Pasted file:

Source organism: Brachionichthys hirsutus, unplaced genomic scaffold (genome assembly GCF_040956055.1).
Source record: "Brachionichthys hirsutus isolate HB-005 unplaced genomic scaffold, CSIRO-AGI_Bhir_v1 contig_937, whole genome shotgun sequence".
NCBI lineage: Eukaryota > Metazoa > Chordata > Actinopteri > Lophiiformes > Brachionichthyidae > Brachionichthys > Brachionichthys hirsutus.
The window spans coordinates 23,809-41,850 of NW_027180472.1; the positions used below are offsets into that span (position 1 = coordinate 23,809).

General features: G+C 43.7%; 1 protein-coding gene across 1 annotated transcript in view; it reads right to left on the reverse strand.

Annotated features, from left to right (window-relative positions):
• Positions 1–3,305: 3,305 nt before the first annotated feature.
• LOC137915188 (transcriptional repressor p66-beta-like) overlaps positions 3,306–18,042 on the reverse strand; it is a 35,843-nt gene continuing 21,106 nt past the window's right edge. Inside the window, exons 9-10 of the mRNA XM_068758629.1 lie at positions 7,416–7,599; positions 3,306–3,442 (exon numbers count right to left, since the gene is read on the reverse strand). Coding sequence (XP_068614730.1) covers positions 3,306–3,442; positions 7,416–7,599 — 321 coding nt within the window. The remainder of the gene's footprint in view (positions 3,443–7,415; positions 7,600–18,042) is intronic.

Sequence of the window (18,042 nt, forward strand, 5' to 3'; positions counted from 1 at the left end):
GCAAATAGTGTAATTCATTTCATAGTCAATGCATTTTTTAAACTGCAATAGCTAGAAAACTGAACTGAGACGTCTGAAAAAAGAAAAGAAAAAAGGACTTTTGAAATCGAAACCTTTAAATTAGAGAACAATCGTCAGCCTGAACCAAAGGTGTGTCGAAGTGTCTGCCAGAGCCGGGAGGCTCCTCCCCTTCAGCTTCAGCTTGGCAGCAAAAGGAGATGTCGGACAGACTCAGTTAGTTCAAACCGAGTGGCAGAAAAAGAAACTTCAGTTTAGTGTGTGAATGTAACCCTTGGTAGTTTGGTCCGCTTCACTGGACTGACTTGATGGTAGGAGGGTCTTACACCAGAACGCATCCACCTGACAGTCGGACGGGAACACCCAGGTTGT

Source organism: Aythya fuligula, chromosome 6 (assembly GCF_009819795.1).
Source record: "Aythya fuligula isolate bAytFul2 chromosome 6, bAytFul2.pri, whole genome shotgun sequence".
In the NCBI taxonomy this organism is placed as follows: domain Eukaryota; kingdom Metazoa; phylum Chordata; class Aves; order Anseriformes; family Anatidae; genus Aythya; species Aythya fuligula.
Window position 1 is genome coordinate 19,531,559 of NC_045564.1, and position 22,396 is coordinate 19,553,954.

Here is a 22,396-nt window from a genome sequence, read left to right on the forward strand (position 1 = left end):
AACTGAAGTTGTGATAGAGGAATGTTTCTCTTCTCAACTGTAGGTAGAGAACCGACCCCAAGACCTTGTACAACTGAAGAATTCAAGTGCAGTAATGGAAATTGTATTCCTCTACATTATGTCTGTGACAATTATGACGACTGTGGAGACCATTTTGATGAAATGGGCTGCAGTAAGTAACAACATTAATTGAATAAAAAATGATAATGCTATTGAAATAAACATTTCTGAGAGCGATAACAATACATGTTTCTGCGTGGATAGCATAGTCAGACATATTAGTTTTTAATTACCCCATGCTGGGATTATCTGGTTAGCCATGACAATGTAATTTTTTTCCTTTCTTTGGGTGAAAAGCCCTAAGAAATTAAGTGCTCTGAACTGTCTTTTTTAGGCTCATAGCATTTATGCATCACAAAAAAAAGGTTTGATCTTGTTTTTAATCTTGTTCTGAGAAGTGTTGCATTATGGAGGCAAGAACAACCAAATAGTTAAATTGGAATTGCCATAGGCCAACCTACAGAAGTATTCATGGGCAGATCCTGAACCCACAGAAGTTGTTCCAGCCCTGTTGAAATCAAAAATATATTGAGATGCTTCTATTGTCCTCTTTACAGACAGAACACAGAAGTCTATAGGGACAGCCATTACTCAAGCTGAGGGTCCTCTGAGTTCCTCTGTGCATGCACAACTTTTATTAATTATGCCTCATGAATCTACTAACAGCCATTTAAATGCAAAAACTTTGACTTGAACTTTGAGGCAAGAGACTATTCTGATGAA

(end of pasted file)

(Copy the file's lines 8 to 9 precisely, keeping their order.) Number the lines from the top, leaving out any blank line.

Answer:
• LOC137915188 (transcriptional repressor p66-beta-like) overlaps positions 3,306–18,042 on the reverse strand; it is a 35,843-nt gene continuing 21,106 nt past the window's right edge. Inside the window, exons 9-10 of the mRNA XM_068758629.1 lie at positions 7,416–7,599; positions 3,306–3,442 (exon numbers count right to left, since the gene is read on the reverse strand). Coding sequence (XP_068614730.1) covers positions 3,306–3,442; positions 7,416–7,599 — 321 coding nt within the window. The remainder of the gene's footprint in view (positions 3,443–7,415; positions 7,600–18,042) is intronic.

Sequence of the window (18,042 nt, forward strand, 5' to 3'; positions counted from 1 at the left end):